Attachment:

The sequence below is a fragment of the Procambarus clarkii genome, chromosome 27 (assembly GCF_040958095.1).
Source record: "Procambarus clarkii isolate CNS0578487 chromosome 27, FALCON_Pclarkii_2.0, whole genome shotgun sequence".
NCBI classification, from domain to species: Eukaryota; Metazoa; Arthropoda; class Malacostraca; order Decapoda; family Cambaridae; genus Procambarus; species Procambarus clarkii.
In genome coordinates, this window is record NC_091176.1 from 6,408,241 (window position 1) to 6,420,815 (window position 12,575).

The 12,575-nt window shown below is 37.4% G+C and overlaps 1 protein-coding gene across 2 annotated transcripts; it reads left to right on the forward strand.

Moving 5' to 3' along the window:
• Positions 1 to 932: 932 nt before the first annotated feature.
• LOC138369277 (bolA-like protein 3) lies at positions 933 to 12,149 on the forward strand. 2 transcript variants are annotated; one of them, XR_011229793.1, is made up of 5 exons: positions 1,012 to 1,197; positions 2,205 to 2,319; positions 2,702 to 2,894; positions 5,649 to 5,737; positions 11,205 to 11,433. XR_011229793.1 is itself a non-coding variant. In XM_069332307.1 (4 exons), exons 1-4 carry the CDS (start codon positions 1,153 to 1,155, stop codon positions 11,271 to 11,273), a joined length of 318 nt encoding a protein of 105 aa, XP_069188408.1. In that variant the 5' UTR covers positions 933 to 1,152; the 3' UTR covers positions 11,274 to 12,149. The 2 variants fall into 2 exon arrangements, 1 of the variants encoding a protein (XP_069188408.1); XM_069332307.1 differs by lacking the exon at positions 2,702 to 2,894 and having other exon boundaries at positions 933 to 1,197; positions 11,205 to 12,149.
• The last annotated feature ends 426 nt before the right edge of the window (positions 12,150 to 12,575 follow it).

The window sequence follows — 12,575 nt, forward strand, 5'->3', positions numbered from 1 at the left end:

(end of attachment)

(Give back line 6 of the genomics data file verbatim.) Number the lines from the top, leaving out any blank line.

Moving 5' to 3' along the window: